Friday 20 October 2017

'Big Tobacco' earns €104m in profits from sales here

Profits for 'Big Tobacco' have been revealed
Profits for 'Big Tobacco' have been revealed
Sarah McCabe

Sarah McCabe

JUST how much tobacco companies earn in Ireland has long been shrouded in mystery, hidden in annual accounts that refuse to go into specifics.

But now the value of the Irish market to Big Tobacco has been revealed for the first time – and it is a hefty number.

A new independent study says the country's three largest tobacco suppliers made €227m in 2011 sales alone, and profits of €104m.

What's more, they enjoyed profit margins of up to 55pc after excise duties – around three times more as those achieved by food and drink manufacturers.

Dr Robert Branston of the University of Bath, who led the study, said Ireland is one of the easiest markets in Europe for cigarette companies to turn a profit.

While 79pc of the cost of a pack of cigarettes goes to the Government in taxes, virtually all of the rest is profit for manufacturers – because cigarettes cost so little to make.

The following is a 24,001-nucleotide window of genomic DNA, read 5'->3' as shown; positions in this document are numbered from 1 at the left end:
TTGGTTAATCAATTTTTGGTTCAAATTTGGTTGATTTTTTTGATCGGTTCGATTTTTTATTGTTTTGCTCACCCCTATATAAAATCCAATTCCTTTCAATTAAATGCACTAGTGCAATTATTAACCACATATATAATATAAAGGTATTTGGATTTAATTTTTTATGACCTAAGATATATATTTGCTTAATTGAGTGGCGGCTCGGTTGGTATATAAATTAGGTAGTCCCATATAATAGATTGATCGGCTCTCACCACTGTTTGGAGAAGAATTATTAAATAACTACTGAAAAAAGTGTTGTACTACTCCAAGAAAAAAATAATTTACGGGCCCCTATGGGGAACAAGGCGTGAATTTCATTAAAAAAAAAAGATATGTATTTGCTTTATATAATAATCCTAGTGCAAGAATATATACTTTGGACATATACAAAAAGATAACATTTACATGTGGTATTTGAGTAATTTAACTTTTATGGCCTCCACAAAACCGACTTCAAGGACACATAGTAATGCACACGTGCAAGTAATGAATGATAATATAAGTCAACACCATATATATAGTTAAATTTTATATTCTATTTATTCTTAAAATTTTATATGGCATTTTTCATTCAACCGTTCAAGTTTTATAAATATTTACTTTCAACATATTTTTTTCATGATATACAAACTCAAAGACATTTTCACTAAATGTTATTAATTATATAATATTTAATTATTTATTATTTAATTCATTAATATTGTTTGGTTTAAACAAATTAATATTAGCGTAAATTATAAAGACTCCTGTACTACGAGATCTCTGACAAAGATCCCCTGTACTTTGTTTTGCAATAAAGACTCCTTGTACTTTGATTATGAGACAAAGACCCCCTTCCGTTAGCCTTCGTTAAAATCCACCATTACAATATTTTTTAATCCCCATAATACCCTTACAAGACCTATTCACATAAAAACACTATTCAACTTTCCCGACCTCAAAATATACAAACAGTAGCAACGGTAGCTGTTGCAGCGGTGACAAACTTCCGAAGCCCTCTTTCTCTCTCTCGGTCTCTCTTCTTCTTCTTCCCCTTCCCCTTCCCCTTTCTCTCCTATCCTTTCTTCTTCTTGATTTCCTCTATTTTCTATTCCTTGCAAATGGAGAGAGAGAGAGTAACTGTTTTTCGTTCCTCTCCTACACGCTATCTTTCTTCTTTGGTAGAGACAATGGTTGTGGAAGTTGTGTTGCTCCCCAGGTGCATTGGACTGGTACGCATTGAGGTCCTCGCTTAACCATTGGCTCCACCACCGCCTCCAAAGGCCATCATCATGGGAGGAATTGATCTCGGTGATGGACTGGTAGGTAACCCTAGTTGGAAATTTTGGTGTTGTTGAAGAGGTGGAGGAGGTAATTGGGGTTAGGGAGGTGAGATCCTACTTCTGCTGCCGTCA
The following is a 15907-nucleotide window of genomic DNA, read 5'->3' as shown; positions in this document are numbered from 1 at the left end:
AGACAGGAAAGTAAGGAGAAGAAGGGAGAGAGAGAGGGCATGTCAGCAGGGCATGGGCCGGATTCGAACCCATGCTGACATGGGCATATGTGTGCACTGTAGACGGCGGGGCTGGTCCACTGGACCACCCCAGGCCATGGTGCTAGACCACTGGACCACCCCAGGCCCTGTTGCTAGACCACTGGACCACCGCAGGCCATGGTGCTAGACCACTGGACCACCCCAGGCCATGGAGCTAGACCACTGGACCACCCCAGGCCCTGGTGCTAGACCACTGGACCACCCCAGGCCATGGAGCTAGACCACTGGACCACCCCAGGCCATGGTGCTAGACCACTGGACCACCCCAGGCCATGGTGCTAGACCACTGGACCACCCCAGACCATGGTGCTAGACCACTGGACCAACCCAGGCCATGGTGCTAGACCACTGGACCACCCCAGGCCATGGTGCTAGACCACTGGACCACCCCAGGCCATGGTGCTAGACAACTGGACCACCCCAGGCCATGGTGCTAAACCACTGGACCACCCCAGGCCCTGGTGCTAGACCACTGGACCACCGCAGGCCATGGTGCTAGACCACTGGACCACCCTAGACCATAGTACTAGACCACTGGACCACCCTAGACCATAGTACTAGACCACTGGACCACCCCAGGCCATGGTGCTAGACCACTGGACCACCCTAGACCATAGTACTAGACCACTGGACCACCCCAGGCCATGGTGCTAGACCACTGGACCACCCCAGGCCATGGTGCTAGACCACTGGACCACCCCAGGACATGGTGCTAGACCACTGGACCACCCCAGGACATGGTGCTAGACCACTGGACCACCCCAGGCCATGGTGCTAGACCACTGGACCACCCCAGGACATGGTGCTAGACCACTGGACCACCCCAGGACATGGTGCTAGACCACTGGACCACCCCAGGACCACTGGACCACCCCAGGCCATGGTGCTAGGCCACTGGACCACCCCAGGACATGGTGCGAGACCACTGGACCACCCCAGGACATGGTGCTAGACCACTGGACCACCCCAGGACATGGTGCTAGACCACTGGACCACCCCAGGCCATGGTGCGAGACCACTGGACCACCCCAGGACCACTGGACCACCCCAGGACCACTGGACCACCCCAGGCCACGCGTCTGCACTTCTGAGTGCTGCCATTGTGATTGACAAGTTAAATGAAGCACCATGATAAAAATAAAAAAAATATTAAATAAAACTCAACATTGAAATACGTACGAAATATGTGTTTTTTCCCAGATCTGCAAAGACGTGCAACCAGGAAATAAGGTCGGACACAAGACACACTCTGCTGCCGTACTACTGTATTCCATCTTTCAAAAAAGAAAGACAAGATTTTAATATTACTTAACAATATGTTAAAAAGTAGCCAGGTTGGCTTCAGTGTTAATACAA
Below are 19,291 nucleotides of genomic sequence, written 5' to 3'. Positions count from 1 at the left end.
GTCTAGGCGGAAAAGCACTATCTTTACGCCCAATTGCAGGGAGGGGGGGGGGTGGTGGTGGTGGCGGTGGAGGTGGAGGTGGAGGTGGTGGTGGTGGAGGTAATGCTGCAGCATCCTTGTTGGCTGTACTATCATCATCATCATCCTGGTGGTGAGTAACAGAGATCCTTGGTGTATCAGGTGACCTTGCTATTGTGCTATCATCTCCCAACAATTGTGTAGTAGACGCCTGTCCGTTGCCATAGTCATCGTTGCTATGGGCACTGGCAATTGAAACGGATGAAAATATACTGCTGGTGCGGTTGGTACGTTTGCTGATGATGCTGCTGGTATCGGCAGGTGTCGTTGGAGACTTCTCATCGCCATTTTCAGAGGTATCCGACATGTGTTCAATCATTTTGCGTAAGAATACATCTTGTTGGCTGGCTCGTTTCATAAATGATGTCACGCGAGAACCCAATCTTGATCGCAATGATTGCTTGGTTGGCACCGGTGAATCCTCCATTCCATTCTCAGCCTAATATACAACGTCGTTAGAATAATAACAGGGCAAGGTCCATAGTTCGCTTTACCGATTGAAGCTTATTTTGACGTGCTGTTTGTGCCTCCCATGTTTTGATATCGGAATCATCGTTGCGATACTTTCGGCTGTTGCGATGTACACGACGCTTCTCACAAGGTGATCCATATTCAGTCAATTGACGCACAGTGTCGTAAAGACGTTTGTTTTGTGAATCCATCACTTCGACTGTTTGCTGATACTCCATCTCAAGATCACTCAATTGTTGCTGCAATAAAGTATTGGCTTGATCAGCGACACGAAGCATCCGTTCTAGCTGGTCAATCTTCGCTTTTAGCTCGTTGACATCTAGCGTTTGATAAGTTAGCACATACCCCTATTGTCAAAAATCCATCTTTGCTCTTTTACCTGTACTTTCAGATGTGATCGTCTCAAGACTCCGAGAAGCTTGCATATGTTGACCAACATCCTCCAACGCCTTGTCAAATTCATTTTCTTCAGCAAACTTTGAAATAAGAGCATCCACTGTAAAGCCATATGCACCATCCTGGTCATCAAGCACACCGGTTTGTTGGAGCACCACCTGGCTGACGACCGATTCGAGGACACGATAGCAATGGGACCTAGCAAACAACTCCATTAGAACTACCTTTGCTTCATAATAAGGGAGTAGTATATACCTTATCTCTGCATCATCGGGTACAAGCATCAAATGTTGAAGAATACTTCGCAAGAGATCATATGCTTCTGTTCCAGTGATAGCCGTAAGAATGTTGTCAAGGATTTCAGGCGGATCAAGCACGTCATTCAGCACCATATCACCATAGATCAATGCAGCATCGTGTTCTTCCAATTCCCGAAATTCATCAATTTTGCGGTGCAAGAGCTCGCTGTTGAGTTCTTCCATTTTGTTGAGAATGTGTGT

According to the research, dominant player Japan Tobacco International, which makes Benson & Hedges and Silk Cut, sold €112m worth of tobacco to Irish consumers in 2011.

Imperial, which makes the John Player brand, made €80m and BAT, formerly PJ Carroll and Co, made about €35m. It is difficult for new competitors to enter the Irish market because of strict controls on tobacco advertising.

And Dr Branston pointed out that while the State earned €1.42bn in taxes on tobacco during the year, this amount still fell far short of the €2bn cost of caring for smoking-related diseases.

MARGINS

"Tobacco multinationals can continue to charge premium prices and make excessive profits because their products are very cheap to make, are highly addictive and competition in such a highly regulated market is so limited," said Dr Branston.

"This extreme profitability creates the incentive and ability for tobacco companies to fight tobacco control measures to the detriment of public health."

The Irish Cancer Society and the Irish Heart Foundation, which commissioned the study, said the Department of Health is permitting these huge profit margins through ineffective tax policies.

They called on the Government to cap tobacco companies' profits at "normal" levels by limiting the wholesale price they can charge for cigarettes.

Any reductions to cigarette prices for end users as a result of this cap, they said, should be compensated by higher taxes.

Irish Independent

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